Most workers in Minnesota will earn at least $9.50 an hour by 2016.
After several hours of contentious debate, the Minnesota House today passed a bill to make that the hourly wage by a vote of 71-60. The vote follows one by the Senate on Monday.
As a result, Gov. Mark Dayton is poised to sign the increase into law, making it the first boost to the state's minimum wage since 2005.
President Barack Obama took the opportunity to commend Minnesota's legislators on the vote.
"I urge Congress to follow Minnesota's lead, raise the federal minimum wage, and lift wages for 28 million Americans. Congress should listen to the majority of Americans who say it's time to give America a raise and help ensure that no American who works full time has to raise a family in poverty," Obama said in a statement.
'A good thing' vs. 'It bothers me'
The minimum wage debate in the House centered mostly on the effect higher hourly wages would have on the state's overall economy.
Supporters say increasing the wage will improve the conditions of hundreds of thousands of workers.
"A minimum wage increase is a way of government coming in and saying that we have to make the playing field better for people, better for everyone," said state Rep. David Bly, DFL-Northfield. "We will see it as a good thing in our economy as our economy goes forward."
But Republican critics said the increase will result in job cuts. State Rep. Mark Anderson, R-Lake Shore said resort owners in his central Minnesota district told him that, because of the higher wage, they'd cut back on employees.
"I'm a free market guy. I employed over 30 people in one business, and I'm just starting another one right now," Anderson said. "For the government to get involved in my decision of what I'm paying people, it bothers me."
The proposal would raise the minimum wage for large employers in steps from the current $6.15 an hour to $9.50 an hour by 2016. The deal also includes a 90-day training wage of $7.75 an hour for teen workers.
Future increases would be tied to inflation starting in 2018, but the commissioner of the state Department of Labor and Industry would be able to prevent inflationary increases if there is an economic downturn.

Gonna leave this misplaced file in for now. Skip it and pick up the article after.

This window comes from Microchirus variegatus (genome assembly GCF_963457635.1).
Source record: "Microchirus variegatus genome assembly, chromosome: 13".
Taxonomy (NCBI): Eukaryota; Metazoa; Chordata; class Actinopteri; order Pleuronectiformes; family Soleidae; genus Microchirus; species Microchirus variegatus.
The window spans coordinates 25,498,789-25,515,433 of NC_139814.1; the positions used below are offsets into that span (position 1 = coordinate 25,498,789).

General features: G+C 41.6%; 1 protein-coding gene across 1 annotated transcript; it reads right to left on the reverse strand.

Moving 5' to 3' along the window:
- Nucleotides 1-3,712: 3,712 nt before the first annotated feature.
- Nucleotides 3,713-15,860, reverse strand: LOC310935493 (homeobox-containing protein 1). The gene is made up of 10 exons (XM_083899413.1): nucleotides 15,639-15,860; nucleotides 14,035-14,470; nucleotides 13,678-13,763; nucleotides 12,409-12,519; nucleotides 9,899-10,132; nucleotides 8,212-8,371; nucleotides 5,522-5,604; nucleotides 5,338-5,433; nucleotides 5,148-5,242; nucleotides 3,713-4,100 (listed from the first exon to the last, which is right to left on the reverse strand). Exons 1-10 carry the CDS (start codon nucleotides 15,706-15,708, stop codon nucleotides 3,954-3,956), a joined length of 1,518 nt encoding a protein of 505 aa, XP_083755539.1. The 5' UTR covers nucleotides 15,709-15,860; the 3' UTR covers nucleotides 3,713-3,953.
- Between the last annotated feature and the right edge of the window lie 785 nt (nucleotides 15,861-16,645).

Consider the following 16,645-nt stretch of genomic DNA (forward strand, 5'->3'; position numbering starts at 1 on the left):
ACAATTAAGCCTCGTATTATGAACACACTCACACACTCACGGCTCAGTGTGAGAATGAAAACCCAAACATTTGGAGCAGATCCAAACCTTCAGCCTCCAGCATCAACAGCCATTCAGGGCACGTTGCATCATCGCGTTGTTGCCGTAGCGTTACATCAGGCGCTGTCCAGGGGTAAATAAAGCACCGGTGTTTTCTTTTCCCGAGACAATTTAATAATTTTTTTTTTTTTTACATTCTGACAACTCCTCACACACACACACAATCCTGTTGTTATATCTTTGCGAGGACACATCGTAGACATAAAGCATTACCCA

State Rep. Joe Radinovich, DFL-Crosby, said indexing the wage is good for workers.
"Every part of business expense goes up year to year. The cost of labor should be no different," Crosby said. "It provides a safeguard for those families so they don't have to wait around for the Legislature to have the right configuration to acknowledge the difficulties that they are having and acknowledge an appropriate minimum wage increase."
Senate Democrats resisted indexing the wage for months but agreed to it on Monday -- just three days after House Democrats agreed to finance a new $90 million Senate Office Building. That sequence of events did not go unnoticed on the House floor.
"You guys traded small business owners' money for a Senate Office Building across the street," state Rep. Pat Garofalo, R-Farmington, told Democrats. "Live with it. Own it."
Garofalo suggested House DFL leaders agreed to the Senate's push for a new office building in exchange for the inflation mechanism in the minimum wage bill.
"Sometimes there are tradeoffs and horse trading that has to happen. But make no mistake of what is happening today, members and members of the public," Garofalo said. "What you are seeing today is a bargain among thieves. Small business owners are having money taken from them to pay for the Senate's new office building across the street."
House DFL leaders said there is no link between the minimum wage deal and the Senate Office Building, and that the timing is just a coincidence.
Democrats said Republicans were trying to change the subject to the office building because they know raising the minimum wage is popular with many Minnesotans.
"I don't think this is a tradeoff between small businesses and a Senate chamber," said state Rep. Tim Mahoney, DFL-St. Paul, who voted for the bill. "I think this is a tradeoff of helping people live a better life by making a decent enough living that they don't have to have the state pay for their housing, that they don't have to have the federal government pay their food stamps."
The House and Senate will begin their Easter/Passover break on Friday. They are expected to focus on a spending bill, a tax relief bill and a public works construction bill when they return.